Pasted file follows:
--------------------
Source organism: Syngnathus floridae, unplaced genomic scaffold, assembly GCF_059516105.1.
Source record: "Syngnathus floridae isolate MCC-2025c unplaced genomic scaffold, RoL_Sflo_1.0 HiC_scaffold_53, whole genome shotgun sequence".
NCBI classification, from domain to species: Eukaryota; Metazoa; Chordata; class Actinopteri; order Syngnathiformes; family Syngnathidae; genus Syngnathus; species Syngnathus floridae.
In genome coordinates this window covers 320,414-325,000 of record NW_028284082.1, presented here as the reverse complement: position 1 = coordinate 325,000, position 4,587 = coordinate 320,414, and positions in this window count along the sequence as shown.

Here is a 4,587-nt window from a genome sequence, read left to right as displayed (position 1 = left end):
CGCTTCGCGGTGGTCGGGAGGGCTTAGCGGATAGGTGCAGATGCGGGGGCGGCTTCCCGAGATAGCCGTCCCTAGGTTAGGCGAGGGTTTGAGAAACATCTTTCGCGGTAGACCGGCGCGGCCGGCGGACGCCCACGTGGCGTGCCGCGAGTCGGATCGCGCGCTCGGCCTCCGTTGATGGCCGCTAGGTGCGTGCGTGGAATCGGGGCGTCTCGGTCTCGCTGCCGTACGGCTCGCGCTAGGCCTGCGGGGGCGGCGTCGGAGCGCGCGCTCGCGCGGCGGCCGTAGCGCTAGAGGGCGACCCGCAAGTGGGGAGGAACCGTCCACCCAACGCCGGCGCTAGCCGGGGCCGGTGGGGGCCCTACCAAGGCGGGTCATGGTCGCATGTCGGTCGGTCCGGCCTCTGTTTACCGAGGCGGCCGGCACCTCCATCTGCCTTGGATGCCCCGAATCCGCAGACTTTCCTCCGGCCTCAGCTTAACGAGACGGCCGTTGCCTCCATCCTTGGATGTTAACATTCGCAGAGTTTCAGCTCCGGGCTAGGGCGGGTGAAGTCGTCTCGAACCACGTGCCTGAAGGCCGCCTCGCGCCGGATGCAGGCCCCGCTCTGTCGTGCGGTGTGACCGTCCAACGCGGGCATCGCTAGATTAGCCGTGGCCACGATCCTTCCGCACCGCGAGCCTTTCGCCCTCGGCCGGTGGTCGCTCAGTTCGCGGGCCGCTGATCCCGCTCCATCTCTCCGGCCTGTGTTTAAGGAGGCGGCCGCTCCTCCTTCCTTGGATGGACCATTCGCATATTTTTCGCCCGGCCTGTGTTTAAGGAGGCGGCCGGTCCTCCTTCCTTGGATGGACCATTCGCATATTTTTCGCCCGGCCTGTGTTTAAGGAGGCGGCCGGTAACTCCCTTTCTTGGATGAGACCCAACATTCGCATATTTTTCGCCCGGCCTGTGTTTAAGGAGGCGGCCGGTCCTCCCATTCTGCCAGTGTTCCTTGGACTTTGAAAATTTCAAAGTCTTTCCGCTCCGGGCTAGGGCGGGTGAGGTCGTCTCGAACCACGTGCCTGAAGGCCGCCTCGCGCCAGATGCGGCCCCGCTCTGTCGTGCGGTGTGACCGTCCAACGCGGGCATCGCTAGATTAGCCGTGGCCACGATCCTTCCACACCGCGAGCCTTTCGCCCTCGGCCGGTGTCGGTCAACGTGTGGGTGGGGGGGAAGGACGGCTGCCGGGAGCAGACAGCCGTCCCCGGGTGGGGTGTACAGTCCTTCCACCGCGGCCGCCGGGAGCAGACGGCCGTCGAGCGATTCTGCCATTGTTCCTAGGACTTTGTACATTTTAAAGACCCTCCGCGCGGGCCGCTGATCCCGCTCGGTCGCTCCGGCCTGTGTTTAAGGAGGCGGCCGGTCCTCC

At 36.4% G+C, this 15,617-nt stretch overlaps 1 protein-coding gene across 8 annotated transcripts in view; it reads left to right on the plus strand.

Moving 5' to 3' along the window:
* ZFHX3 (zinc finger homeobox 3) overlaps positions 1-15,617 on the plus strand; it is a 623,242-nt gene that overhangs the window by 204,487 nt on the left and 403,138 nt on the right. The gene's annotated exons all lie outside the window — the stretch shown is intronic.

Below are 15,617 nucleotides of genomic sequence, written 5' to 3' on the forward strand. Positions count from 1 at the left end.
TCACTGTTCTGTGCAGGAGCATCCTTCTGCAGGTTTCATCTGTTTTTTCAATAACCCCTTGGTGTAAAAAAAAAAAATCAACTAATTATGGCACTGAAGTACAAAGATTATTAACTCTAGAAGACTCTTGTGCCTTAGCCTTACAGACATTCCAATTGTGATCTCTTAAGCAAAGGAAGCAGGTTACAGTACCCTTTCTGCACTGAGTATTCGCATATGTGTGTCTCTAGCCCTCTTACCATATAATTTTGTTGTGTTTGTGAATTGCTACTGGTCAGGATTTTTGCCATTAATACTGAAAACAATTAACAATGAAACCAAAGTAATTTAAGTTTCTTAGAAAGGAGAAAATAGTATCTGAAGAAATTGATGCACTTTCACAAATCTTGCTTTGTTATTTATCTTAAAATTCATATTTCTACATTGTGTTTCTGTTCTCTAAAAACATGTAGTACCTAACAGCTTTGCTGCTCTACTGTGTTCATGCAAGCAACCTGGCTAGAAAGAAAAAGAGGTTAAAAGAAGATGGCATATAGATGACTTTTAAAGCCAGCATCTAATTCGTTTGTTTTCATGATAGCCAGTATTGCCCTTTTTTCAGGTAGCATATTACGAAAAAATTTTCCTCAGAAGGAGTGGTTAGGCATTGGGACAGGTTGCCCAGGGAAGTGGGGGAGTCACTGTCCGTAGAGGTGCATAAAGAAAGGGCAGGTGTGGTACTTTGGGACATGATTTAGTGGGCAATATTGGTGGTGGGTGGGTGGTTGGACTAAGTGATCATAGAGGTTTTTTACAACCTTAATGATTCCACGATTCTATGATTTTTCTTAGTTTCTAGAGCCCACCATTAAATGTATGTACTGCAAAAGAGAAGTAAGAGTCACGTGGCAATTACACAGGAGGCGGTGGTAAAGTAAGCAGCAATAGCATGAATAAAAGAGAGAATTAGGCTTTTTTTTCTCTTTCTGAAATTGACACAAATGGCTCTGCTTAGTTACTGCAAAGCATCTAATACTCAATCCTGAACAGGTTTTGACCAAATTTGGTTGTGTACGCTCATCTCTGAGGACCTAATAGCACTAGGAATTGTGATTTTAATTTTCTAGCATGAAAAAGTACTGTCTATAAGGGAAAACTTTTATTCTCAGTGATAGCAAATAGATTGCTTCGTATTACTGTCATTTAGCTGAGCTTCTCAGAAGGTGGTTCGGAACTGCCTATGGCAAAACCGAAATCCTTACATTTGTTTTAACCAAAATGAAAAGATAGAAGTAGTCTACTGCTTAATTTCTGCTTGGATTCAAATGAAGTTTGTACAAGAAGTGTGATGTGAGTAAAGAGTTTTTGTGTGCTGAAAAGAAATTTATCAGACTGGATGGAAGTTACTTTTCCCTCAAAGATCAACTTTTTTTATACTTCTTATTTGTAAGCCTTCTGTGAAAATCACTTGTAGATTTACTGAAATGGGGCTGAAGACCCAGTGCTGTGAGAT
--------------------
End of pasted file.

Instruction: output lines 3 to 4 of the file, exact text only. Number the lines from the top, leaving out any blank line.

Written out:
NCBI classification, from domain to species: Eukaryota; Metazoa; Chordata; class Actinopteri; order Syngnathiformes; family Syngnathidae; genus Syngnathus; species Syngnathus floridae.
In genome coordinates this window covers 320,414-325,000 of record NW_028284082.1, presented here as the reverse complement: position 1 = coordinate 325,000, position 4,587 = coordinate 320,414, and positions in this window count along the sequence as shown.